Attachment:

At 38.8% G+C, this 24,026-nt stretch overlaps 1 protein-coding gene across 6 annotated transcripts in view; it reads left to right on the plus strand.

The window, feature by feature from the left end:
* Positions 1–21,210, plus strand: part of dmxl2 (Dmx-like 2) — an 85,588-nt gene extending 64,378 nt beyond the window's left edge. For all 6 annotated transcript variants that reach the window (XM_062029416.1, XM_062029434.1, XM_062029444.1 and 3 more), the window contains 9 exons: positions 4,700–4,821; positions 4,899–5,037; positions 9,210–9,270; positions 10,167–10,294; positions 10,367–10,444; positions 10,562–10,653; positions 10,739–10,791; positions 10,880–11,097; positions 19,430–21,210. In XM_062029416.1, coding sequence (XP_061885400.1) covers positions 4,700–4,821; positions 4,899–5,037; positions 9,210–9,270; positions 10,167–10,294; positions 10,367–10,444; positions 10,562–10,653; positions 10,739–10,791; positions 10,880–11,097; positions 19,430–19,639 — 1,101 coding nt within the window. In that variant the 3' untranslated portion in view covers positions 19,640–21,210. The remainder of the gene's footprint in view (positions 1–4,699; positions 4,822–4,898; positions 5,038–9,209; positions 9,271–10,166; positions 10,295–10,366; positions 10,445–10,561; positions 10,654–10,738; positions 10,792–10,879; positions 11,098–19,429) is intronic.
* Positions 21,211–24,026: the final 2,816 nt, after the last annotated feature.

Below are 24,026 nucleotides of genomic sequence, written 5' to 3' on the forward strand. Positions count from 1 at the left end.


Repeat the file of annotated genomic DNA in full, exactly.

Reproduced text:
At 38.8% G+C, this 24,026-nt stretch overlaps 1 protein-coding gene across 6 annotated transcripts in view; it reads left to right on the plus strand.

The window, feature by feature from the left end:
* Positions 1–21,210, plus strand: part of dmxl2 (Dmx-like 2) — an 85,588-nt gene extending 64,378 nt beyond the window's left edge. For all 6 annotated transcript variants that reach the window (XM_062029416.1, XM_062029434.1, XM_062029444.1 and 3 more), the window contains 9 exons: positions 4,700–4,821; positions 4,899–5,037; positions 9,210–9,270; positions 10,167–10,294; positions 10,367–10,444; positions 10,562–10,653; positions 10,739–10,791; positions 10,880–11,097; positions 19,430–21,210. In XM_062029416.1, coding sequence (XP_061885400.1) covers positions 4,700–4,821; positions 4,899–5,037; positions 9,210–9,270; positions 10,167–10,294; positions 10,367–10,444; positions 10,562–10,653; positions 10,739–10,791; positions 10,880–11,097; positions 19,430–19,639 — 1,101 coding nt within the window. In that variant the 3' untranslated portion in view covers positions 19,640–21,210. The remainder of the gene's footprint in view (positions 1–4,699; positions 4,822–4,898; positions 5,038–9,209; positions 9,271–10,166; positions 10,295–10,366; positions 10,445–10,561; positions 10,654–10,738; positions 10,792–10,879; positions 11,098–19,429) is intronic.
* Positions 21,211–24,026: the final 2,816 nt, after the last annotated feature.

Below are 24,026 nucleotides of genomic sequence, written 5' to 3' on the forward strand. Positions count from 1 at the left end.